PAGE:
Gigabyte HD3870

Hello, I recently upgraded to a 5770 (It was at a much better $209, compared to the very steep $600+ for the 5870), and want to put my old Gigabyte HD3870 in my brother's machine.

When i put the card in and hook everything up and press the power button, nothing happens, however, if the card is removed (it still won't power up even if the card's power is unplugged), the computer fires up normally.

He has a 400w power supply, and despite the manual saying that is what the card needs, i still think it's a power related issue.

What I'm wondering is if, say, a 450w or 500w would be sufficient to get it going.

The reason for the gradual rise of power above is due to budget restraints, as my brother can't afford the $200 620w i have, and in all honesty, I don't think he really needs that much anyways.

Well there's the problem, so let's see what everyone thinks.
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  1. That could definitely be a PSU issue (sounds like it is quite likely from the circumstances). A 3870 will run fine on a good quality 450 or 500W PSU easily. It will even run fine on a good quality 400W. Look for a Corsair or Antec or Seasonic or similar PSU in the 400-500W range and you should be set. It might be worth trying his PC with your PSU though just to make sure it boots with a different PSU- verifies that is what he actually needs;-)
  2. As i said above, I have a 620w power supply and it works with the card.

    The board is AMD, and the card is ATi, well it's a Gigabyte but had ATi logos and Crossfire Ready stickers on the box.

    The card worked fine with this power supply.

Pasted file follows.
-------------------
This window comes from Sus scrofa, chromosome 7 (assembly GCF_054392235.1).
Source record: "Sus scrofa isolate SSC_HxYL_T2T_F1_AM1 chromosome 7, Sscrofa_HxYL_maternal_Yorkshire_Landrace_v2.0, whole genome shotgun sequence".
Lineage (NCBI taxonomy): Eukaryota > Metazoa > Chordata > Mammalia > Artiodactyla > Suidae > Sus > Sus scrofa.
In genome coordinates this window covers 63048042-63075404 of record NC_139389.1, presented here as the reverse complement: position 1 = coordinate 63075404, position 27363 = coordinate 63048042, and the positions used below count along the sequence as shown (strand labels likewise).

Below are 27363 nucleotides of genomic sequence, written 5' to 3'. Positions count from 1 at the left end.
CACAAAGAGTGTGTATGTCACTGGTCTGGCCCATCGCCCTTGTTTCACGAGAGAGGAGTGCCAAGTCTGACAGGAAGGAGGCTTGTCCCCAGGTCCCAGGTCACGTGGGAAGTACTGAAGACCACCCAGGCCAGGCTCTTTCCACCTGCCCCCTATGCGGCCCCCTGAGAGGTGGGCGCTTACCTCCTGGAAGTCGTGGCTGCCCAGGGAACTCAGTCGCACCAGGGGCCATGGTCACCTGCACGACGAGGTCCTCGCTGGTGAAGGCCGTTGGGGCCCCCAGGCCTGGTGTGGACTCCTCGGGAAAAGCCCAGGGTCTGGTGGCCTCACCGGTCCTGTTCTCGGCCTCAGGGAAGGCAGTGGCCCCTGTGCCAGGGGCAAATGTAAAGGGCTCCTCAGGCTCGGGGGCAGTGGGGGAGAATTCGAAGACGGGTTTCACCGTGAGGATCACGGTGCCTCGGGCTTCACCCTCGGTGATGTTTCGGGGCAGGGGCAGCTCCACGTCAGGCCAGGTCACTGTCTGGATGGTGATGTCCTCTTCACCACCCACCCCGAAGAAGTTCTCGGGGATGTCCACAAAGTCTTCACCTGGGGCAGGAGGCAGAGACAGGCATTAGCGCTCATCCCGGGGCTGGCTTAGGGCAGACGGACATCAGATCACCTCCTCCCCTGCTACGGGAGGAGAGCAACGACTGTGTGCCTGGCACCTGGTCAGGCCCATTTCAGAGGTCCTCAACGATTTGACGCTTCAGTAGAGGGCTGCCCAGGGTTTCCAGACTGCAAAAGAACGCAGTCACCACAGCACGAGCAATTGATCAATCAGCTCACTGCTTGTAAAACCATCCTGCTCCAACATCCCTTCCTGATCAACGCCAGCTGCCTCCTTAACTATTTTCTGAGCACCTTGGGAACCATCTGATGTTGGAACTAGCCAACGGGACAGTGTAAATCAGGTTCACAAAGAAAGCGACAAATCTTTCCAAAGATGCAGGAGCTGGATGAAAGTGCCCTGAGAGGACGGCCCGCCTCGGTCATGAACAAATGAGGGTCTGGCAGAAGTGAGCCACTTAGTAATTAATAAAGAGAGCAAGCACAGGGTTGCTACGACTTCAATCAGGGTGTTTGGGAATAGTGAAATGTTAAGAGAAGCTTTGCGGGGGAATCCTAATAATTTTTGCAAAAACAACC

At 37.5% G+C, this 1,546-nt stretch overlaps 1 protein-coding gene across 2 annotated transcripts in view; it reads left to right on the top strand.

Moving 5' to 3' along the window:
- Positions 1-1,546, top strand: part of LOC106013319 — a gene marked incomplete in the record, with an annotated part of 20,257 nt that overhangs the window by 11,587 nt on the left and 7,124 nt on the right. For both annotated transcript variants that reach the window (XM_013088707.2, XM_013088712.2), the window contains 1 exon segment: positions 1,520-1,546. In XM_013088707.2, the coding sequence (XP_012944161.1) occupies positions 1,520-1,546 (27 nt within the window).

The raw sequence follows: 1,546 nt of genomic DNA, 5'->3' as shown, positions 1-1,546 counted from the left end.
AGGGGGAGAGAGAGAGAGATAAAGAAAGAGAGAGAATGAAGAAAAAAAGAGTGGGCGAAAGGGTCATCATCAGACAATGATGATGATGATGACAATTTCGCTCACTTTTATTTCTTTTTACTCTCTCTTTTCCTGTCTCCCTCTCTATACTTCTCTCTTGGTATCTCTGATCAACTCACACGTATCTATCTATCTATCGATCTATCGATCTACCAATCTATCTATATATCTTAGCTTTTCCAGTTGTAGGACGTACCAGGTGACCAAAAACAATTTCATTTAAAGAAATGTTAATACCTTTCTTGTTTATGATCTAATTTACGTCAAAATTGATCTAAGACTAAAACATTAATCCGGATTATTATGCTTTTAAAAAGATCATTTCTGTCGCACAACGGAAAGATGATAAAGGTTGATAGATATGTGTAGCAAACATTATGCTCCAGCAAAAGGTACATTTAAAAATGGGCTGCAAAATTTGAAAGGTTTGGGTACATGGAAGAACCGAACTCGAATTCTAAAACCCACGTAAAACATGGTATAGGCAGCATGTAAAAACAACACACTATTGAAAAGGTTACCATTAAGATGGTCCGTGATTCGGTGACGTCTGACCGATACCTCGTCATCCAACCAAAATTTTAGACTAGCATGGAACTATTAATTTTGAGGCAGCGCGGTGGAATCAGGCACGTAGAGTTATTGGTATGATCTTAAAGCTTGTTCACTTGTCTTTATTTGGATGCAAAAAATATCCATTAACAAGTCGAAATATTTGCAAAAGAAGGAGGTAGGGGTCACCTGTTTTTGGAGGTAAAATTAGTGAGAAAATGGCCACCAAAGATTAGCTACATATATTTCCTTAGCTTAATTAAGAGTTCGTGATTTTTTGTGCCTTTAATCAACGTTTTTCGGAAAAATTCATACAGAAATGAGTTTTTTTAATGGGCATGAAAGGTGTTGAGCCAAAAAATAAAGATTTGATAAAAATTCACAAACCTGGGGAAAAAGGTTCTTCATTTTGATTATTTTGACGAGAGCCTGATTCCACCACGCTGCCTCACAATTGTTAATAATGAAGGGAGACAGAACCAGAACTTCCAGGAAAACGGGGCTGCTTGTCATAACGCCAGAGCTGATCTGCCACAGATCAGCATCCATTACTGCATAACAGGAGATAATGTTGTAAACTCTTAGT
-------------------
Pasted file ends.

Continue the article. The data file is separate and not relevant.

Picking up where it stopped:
My brother's computer though has an Intel board, so I'm not sure if the card would work in it or not.

    Everything else checks out; CPU, RAM, etc...

    I'm thinking it needs more power to run or it simply won't work in his computer regardless. an d i hope that's not the case.
  3. That is probably the case, what I suggest doing though is (just to verify before you spend a bunch of money) take the PSU out of your computer and plug it into your brothers- this will verify that it truly is the PSU and not some other compatibility issue.
  4. Ok. Will do.
  5. Yeah- just keeps you from spending money on something that you could find out later wasn't the problem at all:-)
  6. Agreed. It is better to be sure than sorry.
  7. Success! I found the culprit after tearing all my (very few remaining) hair out.

    First i plugged my 620w into his computer and the card ran as it should, so i suggested to him to go and buy a new power supply.

    Then he bought a 550w power supply still wouldn't work.

    The problem after everything i checked was that 6-pin connector that goes into the card to power it.

    It had black and yellow cables and was a converter connector.

    So i grabbed the converter that i found from the actual card which i didn't even know i had, and she's working great.
  8. Glad to hear that you found the problem and that now you can join in the gaming world again.
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